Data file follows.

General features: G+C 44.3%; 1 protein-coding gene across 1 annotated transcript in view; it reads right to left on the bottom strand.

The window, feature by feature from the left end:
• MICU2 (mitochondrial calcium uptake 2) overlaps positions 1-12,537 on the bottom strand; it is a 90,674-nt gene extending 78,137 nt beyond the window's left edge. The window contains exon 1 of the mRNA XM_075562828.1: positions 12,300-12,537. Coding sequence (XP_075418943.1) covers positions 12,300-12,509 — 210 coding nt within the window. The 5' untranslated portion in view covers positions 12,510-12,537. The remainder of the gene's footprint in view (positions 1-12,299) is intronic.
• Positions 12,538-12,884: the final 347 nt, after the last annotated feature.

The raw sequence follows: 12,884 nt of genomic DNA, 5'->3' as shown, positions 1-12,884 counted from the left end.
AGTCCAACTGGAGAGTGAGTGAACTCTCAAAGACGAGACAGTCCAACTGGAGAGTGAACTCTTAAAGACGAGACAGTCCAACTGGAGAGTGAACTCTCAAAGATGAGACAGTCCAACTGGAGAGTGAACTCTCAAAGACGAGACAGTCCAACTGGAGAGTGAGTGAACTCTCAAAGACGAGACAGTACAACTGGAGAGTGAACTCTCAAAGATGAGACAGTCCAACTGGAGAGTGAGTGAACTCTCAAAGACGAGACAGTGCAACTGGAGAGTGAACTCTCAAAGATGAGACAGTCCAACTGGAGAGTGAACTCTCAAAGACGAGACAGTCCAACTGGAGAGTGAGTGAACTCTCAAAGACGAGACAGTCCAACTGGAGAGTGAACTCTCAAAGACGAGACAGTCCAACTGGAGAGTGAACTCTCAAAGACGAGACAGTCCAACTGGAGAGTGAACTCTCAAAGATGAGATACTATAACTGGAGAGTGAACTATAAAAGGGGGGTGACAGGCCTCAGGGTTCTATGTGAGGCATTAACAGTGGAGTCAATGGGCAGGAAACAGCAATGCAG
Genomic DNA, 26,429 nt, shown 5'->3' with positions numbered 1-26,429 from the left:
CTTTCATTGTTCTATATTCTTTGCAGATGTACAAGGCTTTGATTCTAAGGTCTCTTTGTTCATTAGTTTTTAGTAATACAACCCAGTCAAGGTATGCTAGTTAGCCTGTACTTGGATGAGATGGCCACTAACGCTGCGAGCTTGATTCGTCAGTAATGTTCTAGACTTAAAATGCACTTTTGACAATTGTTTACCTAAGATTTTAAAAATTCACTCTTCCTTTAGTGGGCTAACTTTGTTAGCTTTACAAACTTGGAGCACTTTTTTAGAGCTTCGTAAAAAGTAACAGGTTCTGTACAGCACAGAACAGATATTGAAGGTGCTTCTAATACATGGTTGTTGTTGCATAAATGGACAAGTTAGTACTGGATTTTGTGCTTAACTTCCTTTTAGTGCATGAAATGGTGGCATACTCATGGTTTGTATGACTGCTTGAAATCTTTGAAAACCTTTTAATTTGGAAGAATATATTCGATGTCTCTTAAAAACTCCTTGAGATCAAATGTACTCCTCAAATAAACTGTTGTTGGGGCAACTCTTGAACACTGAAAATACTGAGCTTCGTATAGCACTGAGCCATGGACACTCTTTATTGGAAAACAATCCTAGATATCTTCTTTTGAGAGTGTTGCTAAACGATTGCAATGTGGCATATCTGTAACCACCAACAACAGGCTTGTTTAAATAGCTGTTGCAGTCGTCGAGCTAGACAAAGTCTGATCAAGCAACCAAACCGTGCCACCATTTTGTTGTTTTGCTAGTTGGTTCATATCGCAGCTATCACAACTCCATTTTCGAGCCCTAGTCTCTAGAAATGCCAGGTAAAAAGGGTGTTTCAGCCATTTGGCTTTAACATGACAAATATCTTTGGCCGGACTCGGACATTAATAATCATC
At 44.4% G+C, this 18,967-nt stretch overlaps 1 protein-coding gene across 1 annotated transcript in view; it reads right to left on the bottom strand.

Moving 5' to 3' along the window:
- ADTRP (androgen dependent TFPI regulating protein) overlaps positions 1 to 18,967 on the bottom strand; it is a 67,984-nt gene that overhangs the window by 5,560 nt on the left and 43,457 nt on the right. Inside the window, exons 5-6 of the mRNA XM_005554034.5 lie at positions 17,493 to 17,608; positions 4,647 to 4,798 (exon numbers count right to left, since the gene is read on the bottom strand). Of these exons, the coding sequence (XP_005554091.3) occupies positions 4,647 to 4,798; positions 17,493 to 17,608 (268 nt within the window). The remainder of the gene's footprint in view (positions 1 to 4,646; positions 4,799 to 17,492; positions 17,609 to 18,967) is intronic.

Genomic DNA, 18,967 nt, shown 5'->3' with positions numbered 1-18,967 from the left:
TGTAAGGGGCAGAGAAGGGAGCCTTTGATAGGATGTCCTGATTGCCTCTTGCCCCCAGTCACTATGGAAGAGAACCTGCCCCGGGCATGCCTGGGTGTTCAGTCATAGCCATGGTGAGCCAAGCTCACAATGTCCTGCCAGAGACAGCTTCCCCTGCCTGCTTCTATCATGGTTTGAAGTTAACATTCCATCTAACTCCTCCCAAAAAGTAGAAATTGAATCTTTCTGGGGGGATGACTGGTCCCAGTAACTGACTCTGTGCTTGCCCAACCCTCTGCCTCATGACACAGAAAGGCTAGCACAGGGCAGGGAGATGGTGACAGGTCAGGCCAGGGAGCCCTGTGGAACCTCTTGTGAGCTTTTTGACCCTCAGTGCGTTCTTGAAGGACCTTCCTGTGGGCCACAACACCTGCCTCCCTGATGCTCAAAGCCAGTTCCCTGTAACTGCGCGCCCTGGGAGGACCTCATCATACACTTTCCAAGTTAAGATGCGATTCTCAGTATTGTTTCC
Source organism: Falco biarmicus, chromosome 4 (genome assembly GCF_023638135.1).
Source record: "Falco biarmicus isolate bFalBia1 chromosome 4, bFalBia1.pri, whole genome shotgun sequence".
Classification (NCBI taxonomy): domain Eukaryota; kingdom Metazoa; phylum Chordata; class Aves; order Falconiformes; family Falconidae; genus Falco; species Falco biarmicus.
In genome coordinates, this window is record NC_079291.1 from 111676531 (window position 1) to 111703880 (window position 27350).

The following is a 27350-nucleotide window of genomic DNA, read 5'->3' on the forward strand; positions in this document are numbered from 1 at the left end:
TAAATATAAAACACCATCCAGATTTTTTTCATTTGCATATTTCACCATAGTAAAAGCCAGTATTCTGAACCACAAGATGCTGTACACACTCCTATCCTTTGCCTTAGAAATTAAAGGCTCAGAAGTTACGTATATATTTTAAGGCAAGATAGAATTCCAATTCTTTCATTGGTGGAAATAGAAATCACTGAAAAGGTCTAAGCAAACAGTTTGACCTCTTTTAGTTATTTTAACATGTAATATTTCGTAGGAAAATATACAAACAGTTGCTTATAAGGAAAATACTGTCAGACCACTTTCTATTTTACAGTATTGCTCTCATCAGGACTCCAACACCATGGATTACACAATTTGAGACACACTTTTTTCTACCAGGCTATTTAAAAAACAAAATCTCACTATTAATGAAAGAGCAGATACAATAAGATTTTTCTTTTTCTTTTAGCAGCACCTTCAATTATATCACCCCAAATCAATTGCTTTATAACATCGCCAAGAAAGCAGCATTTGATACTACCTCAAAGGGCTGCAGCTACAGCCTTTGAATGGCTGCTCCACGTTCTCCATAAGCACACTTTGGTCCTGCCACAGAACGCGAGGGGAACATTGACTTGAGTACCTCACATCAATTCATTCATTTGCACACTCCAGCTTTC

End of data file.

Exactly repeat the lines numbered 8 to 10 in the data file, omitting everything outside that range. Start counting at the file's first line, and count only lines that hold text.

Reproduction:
CTTTCATTGTTCTATATTCTTTGCAGATGTACAAGGCTTTGATTCTAAGGTCTCTTTGTTCATTAGTTTTTAGTAATACAACCCAGTCAAGGTATGCTAGTTAGCCTGTACTTGGATGAGATGGCCACTAACGCTGCGAGCTTGATTCGTCAGTAATGTTCTAGACTTAAAATGCACTTTTGACAATTGTTTACCTAAGATTTTAAAAATTCACTCTTCCTTTAGTGGGCTAACTTTGTTAGCTTTACAAACTTGGAGCACTTTTTTAGAGCTTCGTAAAAAGTAACAGGTTCTGTACAGCACAGAACAGATATTGAAGGTGCTTCTAATACATGGTTGTTGTTGCATAAATGGACAAGTTAGTACTGGATTTTGTGCTTAACTTCCTTTTAGTGCATGAAATGGTGGCATACTCATGGTTTGTATGACTGCTTGAAATCTTTGAAAACCTTTTAATTTGGAAGAATATATTCGATGTCTCTTAAAAACTCCTTGAGATCAAATGTACTCCTCAAATAAACTGTTGTTGGGGCAACTCTTGAACACTGAAAATACTGAGCTTCGTATAGCACTGAGCCATGGACACTCTTTATTGGAAAACAATCCTAGATATCTTCTTTTGAGAGTGTTGCTAAACGATTGCAATGTGGCATATCTGTAACCACCAACAACAGGCTTGTTTAAATAGCTGTTGCAGTCGTCGAGCTAGACAAAGTCTGATCAAGCAACCAAACCGTGCCACCATTTTGTTGTTTTGCTAGTTGGTTCATATCGCAGCTATCACAACTCCATTTTCGAGCCCTAGTCTCTAGAAATGCCAGGTAAAAAGGGTGTTTCAGCCATTTGGCTTTAACATGACAAATATCTTTGGCCGGACTCGGACATTAATAATCATC
At 44.4% G+C, this 18,967-nt stretch overlaps 1 protein-coding gene across 1 annotated transcript in view; it reads right to left on the bottom strand.

Moving 5' to 3' along the window: